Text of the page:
The Department for Transport is pushing the Treasury to guarantee local road funding for several years at a time instead of annually.
The DfT argues that the annual cycle doesn’t allow councils to plan and implement the maintenance of their roads before potholes develop. It wants to see “the benefits of a longer-term funding settlement for local highways maintenance”.
In July, the Transport Select Committee published a report that described the state of local roads in England and Wales as a “national scandal”, with poor-quality roads responsible for causing damage costing almost £1 billion to vehicles, and injuring more than 70 cyclists, every year. It is estimated that it would cost around £12 billion to bring these roads back to a decent standard.
The DfT says: “A multiyear settlement could support prudential borrowing by providing local authorities with greater budget certainty. A long-term consistent funding certainty is important to ensure that highway authorities can make effective decisions and to seek efficiencies through the supply chain.”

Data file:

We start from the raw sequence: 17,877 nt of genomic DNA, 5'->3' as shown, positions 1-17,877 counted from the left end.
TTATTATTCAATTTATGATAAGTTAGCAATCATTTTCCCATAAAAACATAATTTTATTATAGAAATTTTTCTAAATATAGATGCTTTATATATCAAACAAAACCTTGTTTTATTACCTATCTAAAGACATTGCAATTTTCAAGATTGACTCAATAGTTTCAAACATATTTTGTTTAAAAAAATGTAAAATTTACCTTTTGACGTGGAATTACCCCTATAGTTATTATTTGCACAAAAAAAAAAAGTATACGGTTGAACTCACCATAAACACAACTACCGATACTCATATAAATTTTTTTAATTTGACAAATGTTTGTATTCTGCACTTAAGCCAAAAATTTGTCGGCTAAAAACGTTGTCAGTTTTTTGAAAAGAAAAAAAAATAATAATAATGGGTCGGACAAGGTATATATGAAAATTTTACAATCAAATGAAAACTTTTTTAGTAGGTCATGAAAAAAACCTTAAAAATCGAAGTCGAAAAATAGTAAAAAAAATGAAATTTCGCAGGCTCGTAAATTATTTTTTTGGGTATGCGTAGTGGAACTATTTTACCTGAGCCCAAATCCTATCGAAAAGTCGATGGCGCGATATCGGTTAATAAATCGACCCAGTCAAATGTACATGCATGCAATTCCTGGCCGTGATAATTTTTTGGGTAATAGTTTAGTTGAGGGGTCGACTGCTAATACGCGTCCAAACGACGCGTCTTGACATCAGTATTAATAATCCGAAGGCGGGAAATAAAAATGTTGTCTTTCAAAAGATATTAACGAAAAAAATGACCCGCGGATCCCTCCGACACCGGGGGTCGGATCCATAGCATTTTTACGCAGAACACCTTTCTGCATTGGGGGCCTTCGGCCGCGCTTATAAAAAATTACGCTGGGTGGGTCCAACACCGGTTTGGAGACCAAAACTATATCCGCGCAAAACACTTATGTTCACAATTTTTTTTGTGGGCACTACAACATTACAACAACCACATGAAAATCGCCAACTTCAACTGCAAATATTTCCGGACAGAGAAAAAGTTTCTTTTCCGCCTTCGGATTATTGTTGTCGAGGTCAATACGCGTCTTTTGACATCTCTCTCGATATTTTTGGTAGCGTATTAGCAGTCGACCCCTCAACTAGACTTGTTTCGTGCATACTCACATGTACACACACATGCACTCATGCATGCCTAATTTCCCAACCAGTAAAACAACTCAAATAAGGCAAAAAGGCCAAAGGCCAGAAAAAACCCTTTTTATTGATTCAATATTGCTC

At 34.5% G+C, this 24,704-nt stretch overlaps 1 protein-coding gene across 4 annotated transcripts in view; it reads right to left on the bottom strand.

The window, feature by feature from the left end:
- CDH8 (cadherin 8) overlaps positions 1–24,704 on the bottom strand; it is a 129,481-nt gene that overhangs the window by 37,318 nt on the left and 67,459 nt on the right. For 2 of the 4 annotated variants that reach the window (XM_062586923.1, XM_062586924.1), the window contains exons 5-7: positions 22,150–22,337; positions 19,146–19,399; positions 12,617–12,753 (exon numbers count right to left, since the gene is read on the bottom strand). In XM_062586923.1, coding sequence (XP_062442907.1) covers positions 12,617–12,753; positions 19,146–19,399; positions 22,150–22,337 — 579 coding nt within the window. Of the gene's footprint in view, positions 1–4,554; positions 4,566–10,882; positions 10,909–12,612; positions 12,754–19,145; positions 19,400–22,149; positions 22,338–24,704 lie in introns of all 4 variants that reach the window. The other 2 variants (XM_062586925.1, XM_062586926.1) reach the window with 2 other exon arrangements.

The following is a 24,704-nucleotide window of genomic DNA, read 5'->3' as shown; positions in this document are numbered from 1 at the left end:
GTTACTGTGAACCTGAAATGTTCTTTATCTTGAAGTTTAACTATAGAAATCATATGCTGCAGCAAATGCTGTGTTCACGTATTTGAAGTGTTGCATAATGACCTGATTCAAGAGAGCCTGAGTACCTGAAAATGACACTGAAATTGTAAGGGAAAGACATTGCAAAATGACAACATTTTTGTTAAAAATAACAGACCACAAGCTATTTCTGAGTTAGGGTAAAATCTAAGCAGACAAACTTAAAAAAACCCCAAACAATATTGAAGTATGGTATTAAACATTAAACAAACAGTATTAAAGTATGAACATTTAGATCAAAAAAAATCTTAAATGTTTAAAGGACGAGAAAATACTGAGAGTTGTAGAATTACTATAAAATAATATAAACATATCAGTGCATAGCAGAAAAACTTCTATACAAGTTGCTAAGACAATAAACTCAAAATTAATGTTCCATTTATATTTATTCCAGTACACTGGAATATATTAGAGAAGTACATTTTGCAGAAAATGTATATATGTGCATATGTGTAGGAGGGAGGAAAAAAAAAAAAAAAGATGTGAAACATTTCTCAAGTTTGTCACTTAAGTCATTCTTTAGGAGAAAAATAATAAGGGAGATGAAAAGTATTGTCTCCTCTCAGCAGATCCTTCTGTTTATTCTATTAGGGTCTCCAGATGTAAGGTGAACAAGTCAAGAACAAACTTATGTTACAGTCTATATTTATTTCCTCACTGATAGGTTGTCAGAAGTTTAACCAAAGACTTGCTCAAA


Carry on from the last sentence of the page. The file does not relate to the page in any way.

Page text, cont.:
Lillian Greenwood, chair of the Transport Select Committee, welcomed the DfT’s proposal, saying: “A simple visit to the shops or the regular journey to work can result in injury or damage to someone’s vehicle from the plague of potholes on our local roads. This is an issue that affects everyone — pedestrians, cyclists and drivers — every day.
“We therefore welcome the commitment from the department to work across government on giving local councils the cash and long-term funding certainty they need to tackle the effects on roads of years of neglect.”
Jack Cousens, head of roads policy for the AA, commented: “For years, local councils have been crying out for more funds to help tackle the state of their roads.
“The nation’s roads are slowly improving, but under current spending plans it would take English and Welsh councils a decade just to get back to a standing start. This summer, eight out of 10 drivers said potholes were causing problems in their area.
“Consistent funding and a more prominent focus on resurfacing roads would be better for road users than a patchwork of filled potholes.”
Nicholas Lyes, head of roads policy at the RAC, added: “For many years, we have called for local authorities to be given the certainty of long-term funding to improve the roads under their control, so this is very welcome news.
“Drivers are still twice as likely to break down as a result of hitting a pothole in 2019 compared to 2006, and substandard roads is regularly one of drivers’ top concerns according to the RAC Report on Motoring, so any changes to improve the situation can’t really come soon enough.”